Location:  Sierra Nevada, California
Species:  Southern Foxtail Pine (Pinus balfourina austrina)
Still Alive:  Unspecified

Oldest Foxtail Pinephoto source: Wikimedia Commons (Actual oldest Foxtail Pine not pictured)

The Foxtail Pine isn’t exactly a bristlecone pine, but its so closely related to the Great Basin Bristlecone Pine and Rocky Mountain Bristlecone Pine that its sometimes considered the third species of bristlecone pine. Foxtail Pines are a rare tree that only grows in California. There are two subspecies of Foxtail Pine, one group is located in the southern Klamath Mountains (subspecies balfouriana) and the southern Sierra Nevada (subspecies austrina).

Unlike the Great Basin Bristlecone Pine, not much research into the age of Foxtail Pines has been conducted. The few studies that have been done show that Foxtail Pines vary widely in age. A majority of Foxtail Pines in the Klamath Mountains are less than 100 years old.

The southern Foxtail Pines of the Sierra Nevada were a bit older. Most of the trees are in the 350 to 500 year old class, while there are also southern Foxtail Pines that are 200 years or less. There are also a few southern Foxtail Pines that are more than 800 years old. Across all of the study sites, researchers found Foxtail Pines that were around 1,000 years old.

Of all the Foxtail Pines studied so far, the oldest one that was ever discovered was a southern Foxtail Pine with an age of 3,400 years in 2004. It is unspecified whether or not this tree is still alive.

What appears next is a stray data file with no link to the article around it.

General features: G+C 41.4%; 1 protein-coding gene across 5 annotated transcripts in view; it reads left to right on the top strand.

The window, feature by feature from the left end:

Did You Know?

Foxtail Pines don’t live as long as Great Basin Bristlecone Pines because Foxtail Pines live in wetter areas. This causes Foxtail Pines to grow faster, develop heart rot around 1,000 years of age, and die quicker than Great Basin Bristlecone Pines.

2. Methuselah

Current Age (as of 2020): 4,852 years
Location:  White Mountains, Inyo County, California
Species:  Great Basin Bristlecone Pine (Pinus longaeva)
Still Alive:  Yes

photo source: Wikimedia Commons

Since Prometheus is dead, Methuselah is the oldest living bristlecone in the United States. Methuselah is currently about 4,852 years old and is still kicking. While researchers know which Great Basin Bristlecone Pine in the Methuselah Grove is Methuselah, its exact location is not available to the public. This is to protect Methuselah from harm and this means that visitors may have seen Methuselah and taken pictures of the ancient tree without knowing.

Methuselah’s age was discovered in 1957 by Edmund Schulman, a dendochronologist from the University of Arizona. Schulman had spent the 20 years prior, traveling around the United States to find unusual, ancient, and undiscovered trees. Schulman hit the jackpot when he visited the White Mountains and found that many of the trees were over 4,000 years old. One tree stood out and at the time was 4,789 years old. Schulman dubbed this tree Methuselah, after the oldest person in the Bible who lived to 969 years.